Minnesota wasn’t stopping the run, and to make matters worse, the Cardinal loss came to opposing quarterback Gary Cuozzo—the man whose struggles in Minnesota had been so costly the last two years.
The season was already on the line when the Vikings went to Lambeau Field in Green Bay. At 2-4, they trailed both the Packers and the Lions by two games. With the money on the table, the defense came through.
The game was tied 13-13 in the fourth quarter, when Krause and linebacker Wally Hilgenberg each intercepted Green Bay quarterback Scott Hunter and each took those interceptions to the house. The following night, Detroit lost in Dallas and the Vikings were within a game of first place.
A home win over lowly New Orleans followed, and then Minnesota got set to host Detroit for another must-win game. They got an early 10-0 lead, before Lion quarterback Greg Landry threw over the top for two touchdowns and the Vikes were down by four. They lost three fumbles on the day…but they came back. Reed rushed for 124 yards, his most consequential performance of the season and the Tarkenton led two drives for field goals and a 16-14 win.
Tarkenton then went west and got into a passing duel with Los Angeles Rams’ quarterback Roman Gabriel. In a back-and-forth battle more befitting the football of the 21st century, Tarkenton threw for 319 yards, Gabriel threw for 240 and Minnesota outlasted Los Angeles 45-41.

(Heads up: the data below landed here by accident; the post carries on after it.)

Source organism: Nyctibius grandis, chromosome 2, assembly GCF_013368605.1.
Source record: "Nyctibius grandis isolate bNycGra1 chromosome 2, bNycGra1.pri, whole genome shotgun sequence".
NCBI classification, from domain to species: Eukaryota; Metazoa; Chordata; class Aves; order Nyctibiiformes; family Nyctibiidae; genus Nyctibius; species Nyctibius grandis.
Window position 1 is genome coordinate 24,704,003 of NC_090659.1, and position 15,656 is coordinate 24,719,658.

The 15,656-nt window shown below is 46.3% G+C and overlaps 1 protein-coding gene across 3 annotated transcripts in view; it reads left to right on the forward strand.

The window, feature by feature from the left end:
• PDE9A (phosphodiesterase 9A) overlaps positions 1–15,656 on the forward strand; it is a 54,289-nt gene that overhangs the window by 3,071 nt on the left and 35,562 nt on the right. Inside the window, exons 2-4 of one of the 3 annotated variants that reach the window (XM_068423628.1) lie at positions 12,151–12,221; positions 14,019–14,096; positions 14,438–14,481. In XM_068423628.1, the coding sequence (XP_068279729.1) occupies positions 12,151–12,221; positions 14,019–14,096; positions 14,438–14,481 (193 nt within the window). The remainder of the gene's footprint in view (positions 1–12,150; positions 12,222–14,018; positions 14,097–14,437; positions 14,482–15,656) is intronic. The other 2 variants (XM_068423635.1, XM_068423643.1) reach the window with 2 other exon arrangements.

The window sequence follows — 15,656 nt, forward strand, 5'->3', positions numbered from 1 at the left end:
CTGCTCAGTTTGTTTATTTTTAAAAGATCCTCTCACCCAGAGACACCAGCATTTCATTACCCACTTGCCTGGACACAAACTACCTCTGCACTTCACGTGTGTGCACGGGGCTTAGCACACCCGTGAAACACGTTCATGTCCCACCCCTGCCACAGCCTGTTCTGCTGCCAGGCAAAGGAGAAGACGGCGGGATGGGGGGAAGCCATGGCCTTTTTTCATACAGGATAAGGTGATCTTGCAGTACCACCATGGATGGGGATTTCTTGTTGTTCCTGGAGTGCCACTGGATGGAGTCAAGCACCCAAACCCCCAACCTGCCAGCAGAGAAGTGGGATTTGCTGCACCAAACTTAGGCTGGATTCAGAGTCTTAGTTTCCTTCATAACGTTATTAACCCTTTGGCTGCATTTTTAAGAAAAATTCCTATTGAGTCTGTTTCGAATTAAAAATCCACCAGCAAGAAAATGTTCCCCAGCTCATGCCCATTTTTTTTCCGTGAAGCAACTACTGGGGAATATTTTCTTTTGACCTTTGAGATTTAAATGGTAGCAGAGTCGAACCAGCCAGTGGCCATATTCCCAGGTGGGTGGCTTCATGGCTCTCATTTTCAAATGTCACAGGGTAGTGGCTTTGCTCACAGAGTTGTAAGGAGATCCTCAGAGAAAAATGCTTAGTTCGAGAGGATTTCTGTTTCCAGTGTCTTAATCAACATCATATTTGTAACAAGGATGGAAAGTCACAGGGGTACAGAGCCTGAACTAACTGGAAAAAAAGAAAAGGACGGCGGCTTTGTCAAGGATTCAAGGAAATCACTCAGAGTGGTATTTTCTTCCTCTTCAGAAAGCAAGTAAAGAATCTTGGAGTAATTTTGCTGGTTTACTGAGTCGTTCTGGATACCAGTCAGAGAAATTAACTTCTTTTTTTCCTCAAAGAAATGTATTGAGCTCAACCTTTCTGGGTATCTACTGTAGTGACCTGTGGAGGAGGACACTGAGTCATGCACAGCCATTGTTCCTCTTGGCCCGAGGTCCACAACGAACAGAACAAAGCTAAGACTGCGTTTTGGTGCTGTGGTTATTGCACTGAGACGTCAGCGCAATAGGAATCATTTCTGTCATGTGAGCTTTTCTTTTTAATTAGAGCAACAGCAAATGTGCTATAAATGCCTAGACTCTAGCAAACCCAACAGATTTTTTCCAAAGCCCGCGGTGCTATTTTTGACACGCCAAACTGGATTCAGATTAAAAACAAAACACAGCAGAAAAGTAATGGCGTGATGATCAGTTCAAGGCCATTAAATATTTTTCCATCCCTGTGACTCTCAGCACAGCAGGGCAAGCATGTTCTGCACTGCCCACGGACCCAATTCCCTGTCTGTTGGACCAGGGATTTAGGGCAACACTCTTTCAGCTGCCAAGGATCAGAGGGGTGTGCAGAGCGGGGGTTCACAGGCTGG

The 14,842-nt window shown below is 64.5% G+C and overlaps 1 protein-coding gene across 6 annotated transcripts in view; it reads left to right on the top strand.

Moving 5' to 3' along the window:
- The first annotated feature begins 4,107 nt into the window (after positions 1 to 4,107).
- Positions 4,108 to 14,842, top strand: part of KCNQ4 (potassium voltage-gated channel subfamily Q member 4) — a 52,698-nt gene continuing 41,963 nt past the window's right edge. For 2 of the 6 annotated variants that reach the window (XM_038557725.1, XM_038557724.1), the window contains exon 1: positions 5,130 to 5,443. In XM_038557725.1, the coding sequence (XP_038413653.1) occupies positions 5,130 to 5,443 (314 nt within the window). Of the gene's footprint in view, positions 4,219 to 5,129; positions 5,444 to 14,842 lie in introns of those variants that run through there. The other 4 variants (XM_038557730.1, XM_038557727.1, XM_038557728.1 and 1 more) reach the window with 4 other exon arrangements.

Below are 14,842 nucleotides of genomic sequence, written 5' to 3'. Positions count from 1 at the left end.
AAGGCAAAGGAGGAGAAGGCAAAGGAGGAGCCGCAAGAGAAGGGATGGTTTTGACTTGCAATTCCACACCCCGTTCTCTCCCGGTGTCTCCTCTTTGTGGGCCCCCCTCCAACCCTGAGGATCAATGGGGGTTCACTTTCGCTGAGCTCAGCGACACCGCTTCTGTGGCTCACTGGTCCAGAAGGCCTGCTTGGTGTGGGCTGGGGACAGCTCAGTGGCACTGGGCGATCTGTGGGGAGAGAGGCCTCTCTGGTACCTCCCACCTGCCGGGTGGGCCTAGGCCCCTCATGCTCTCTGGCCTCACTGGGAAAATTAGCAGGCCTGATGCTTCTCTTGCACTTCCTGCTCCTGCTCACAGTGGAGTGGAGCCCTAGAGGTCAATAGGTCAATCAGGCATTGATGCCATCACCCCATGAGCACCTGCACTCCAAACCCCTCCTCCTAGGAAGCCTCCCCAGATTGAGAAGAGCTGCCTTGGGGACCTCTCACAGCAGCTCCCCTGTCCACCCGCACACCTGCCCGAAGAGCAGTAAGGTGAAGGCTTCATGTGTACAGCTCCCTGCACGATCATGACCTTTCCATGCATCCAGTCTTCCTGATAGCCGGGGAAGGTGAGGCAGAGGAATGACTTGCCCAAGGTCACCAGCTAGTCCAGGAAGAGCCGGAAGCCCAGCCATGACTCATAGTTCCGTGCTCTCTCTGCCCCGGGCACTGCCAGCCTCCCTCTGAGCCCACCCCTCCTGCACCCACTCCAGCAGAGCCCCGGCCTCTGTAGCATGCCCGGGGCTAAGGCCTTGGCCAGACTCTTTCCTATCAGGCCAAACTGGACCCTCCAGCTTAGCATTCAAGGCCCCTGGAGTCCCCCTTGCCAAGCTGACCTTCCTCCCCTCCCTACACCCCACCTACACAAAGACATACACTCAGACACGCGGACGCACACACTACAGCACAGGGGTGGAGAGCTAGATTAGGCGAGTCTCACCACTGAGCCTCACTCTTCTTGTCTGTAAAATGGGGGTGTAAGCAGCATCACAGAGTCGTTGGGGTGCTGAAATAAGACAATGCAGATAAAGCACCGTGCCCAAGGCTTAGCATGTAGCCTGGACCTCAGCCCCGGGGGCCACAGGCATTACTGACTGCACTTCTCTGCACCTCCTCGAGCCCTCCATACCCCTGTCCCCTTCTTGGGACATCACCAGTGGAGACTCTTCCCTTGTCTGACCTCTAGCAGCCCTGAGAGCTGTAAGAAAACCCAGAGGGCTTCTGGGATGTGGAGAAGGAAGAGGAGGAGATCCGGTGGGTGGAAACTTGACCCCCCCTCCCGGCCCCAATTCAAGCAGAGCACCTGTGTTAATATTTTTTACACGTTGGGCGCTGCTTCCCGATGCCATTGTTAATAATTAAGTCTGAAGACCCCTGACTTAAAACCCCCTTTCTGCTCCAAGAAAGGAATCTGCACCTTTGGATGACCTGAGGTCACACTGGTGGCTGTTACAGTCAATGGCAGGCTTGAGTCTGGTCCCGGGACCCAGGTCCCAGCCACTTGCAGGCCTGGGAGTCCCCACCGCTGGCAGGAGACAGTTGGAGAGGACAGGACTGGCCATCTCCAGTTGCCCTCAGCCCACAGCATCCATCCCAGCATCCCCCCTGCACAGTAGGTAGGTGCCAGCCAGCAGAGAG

The schedule didn’t do Minnesota any favors in 1972. At the time, teams played two games from the opposing conference. The Vikings had already played the Dolphins. Their next opponent was the Pittsburgh Steelers, who would be Miami’s opponent in the AFC Championship Game. Overall, Minnesota played 8 of 14 games against teams with winning records.
And they lost this one in the Steel City, with Pittsburgh taking over the fourth quarter because Minnesota couldn’t stop the run in a 23-10 loss. Fortunately, Green Bay lost to Washington, so the NFC Central race was still within one game, the Vikings still had the tiebreakers and they still had the Packers coming to the Twin Cities in two weeks.
The defense showed their old form in taking care of the Bears. Chicago quarterback Bobby Douglass only completed two passes for a total of eight yards…and one of those was a seven-yard touchdown pass that came when Minnesota had a 23-3 lead in the fourth quarter. Yup, the Vikes pass defense held an opposing quarterback to one yard passing at points when the result was in doubt. No matter what era you’re in, that’s impressive.
What wasn’t impressive was how Minnesota played with the division title at stake against Green Bay. On a frigid December afternoon with the wind chill at -19, the game was scoreless through the first quarter and the Vikings were up 7-0 at halftime. But the rush defense collapsed in the second half. John Brockington and MacArthur Lane led a Packer running attack that piled up 214 yards. Tarkenton only threw for 118 yards and gave up three interceptions. The final score was 23-7 and the playoff streak in Minnesota was over.
One more loss awaited, this one in San Francisco the following Saturday afternoon. The 49ers won the NFC West, had knocked the Vikings out of the playoffs in 1970, and beaten them in the regular season in 1971. In spite of committing seven turnovers, they won this one too, with two fourth quarter touchdowns sending Minnesota to a 20-17 loss.
Minnesota was licking its wounds after the 1972 season, but the Tarkenton trade would pay dividends in the years ahead. Over the next four seasons, the Vikings reached the Super Bowl three times. The one year they didn’t, 1975, was when Tarkenton won the MVP award. It was a good trade, but its first year was a definite fizzle.